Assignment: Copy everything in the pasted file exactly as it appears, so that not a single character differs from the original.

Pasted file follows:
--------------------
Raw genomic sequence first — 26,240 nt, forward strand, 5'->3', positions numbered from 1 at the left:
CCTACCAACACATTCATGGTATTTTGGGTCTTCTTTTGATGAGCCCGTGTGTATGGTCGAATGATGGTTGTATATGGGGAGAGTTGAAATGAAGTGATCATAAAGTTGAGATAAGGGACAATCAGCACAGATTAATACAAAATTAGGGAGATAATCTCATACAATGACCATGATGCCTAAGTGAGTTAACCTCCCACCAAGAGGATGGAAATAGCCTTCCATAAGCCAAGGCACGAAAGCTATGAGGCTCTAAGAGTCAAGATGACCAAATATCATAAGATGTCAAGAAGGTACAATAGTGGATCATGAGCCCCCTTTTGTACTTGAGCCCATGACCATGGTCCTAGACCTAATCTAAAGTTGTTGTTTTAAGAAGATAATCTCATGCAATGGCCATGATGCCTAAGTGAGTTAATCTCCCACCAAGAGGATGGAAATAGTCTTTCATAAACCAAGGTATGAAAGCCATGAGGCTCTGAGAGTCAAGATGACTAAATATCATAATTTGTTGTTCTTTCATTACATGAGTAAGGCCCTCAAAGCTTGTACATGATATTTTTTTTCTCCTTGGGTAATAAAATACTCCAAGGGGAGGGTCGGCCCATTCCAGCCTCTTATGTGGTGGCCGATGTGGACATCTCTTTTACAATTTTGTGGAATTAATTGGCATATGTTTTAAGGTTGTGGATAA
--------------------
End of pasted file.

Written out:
Raw genomic sequence first — 26,240 nt, forward strand, 5'->3', positions numbered from 1 at the left:
CCTACCAACACATTCATGGTATTTTGGGTCTTCTTTTGATGAGCCCGTGTGTATGGTCGAATGATGGTTGTATATGGGGAGAGTTGAAATGAAGTGATCATAAAGTTGAGATAAGGGACAATCAGCACAGATTAATACAAAATTAGGGAGATAATCTCATACAATGACCATGATGCCTAAGTGAGTTAACCTCCCACCAAGAGGATGGAAATAGCCTTCCATAAGCCAAGGCACGAAAGCTATGAGGCTCTAAGAGTCAAGATGACCAAATATCATAAGATGTCAAGAAGGTACAATAGTGGATCATGAGCCCCCTTTTGTACTTGAGCCCATGACCATGGTCCTAGACCTAATCTAAAGTTGTTGTTTTAAGAAGATAATCTCATGCAATGGCCATGATGCCTAAGTGAGTTAATCTCCCACCAAGAGGATGGAAATAGTCTTTCATAAACCAAGGTATGAAAGCCATGAGGCTCTGAGAGTCAAGATGACTAAATATCATAATTTGTTGTTCTTTCATTACATGAGTAAGGCCCTCAAAGCTTGTACATGATATTTTTTTTCTCCTTGGGTAATAAAATACTCCAAGGGGAGGGTCGGCCCATTCCAGCCTCTTATGTGGTGGCCGATGTGGACATCTCTTTTACAATTTTGTGGAATTAATTGGCATATGTTTTAAGGTTGTGGATAA